A natural leader, a hard worker … and an All-American.
That’s Redmond High junior wrestler Molly Williams for you, according to her coaches and the national rankings. Over the summer, she snagged seventh place at 112 pounds at the Marines Cadet & Junior National Championships in Fargo, North Dakota, and attained All-American status. She’s ranked 14th nationally in the cadet women 112 weight class for Future Olympians by USA Wrestling.
“Molly is just all-around amazing,” said Mustang head coach Bob Kaneko.
Added RHS coach Lantz Schwabenbauer: “Molly is a great wrestler because she outworks all of her opponents. Both in the practice room and during a match. She is also one of the most coachable wrestlers I have ever coached.”
Williams said that Schwabenbauer informed her at the beginning of her freshman year that she was talented enough to grab an All-American spot. The Mustang coach persisted and brought up the All-American status again at the end of her sophomore year.
So Williams headed to Fargo and proved she could compete with the best wrestlers in the country.
“He told me I could be an All-American and I really believed it — turns out he was right,” Williams said with a laugh. “I just believe in myself. I train hard enough to beat anybody who comes out against me on the mat.”
Stellar coaching and sticking with her training regimen the whole way have been crucial to her success. She finished fifth in the state as a sophomore at 110 pounds (winning regionals before that) and seventh in the state as a freshman at 105 pounds.
“I learn all the sport has to offer. It gets me excited and blessed to be part of the sport,” said Williams, adding that it’s a tough road to success, but “I can do anything I set my mind to.”
Williams traveled the hard road in Fargo by wrestling with a sprained right ankle on the mend and a re-injured back. She was stressed and experienced a lot of pain, but she overcame the setbacks to make an impact at nationals and said she’s healthy now.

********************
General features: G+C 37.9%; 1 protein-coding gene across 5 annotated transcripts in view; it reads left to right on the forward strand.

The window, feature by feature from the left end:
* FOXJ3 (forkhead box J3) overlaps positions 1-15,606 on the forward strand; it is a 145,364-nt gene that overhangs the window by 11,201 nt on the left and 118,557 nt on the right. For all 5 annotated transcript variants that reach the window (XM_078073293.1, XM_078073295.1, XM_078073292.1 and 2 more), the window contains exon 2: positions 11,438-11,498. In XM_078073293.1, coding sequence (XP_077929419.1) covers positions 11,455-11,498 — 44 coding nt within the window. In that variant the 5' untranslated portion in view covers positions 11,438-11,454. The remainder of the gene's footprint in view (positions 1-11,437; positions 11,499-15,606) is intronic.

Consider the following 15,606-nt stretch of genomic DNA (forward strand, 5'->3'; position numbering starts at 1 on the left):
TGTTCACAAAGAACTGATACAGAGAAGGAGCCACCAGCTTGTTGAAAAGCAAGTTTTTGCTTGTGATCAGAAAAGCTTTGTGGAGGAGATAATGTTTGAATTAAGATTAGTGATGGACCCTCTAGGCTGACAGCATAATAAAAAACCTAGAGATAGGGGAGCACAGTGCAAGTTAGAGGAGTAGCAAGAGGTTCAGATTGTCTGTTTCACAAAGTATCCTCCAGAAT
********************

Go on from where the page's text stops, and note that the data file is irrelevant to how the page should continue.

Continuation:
“The whole mind over matter, grit your teeth and suck it up and do what you gotta do to win” is what had her rising above the injuries, Williams said.
With the high school season on the horizon, she lifts weights with the Mustang squad three days a week and attends club practices at Chain Wrestling in Carnation twice a week.
“Everything I’ve achieved this summer has given me a lot of confidence and I’m hyped up for the season,” she said.
Adding to Kaneko’s earlier comment, he noted that Williams is sterling in the classroom with a 4.0 grade-point average, volunteers at the Special Olympics and with Mamma’s Hands (Hope in Every Individual) and volunteer coaches at Redmond Middle School, encouraging other girls to wrestle. She’s also a lifeguard and does additional grappling for the Redmond Wrestling Club and Team Washington for USA Wrestling.
Schwabenbauer weighs in about Williams’ personality: “Off the mat, Molly is reserved but is still social. She is easy to get along with, and usually when we have a new wrestler on the team, I ask Molly to show them what we are doing in practice.”
The Reporter asked Williams a series of questions for a behind-the-scenes glimpse into her life.
What’s your favorite restaurant in Redmond?
I love to go to Red Robin.
What’s your biggest pet peeve?
Nails on a chalkboard… that grinding noise.
What’s something unique about yourself?
I’m left handed.
What’s your dream vacation spot?
Somewhere hot or near a beach, where you can have a lot of swimming.
Who’s your idol?
Recently, it’s been Helen Maroulis (In 2016, she became the first American female wrestler to win a freestyle gold medal at the Summer Olympic Games). It’s cool following her story.
What’s the best piece of advice you’ve received?
That you can do anything as long as you believe it.
What do you appreciate the most in life?
My friends, my family and my coaches. Having a really supportive circle of people. (And blessed to be involved in the sport of wrestling every day.)
What superhero would you like to be?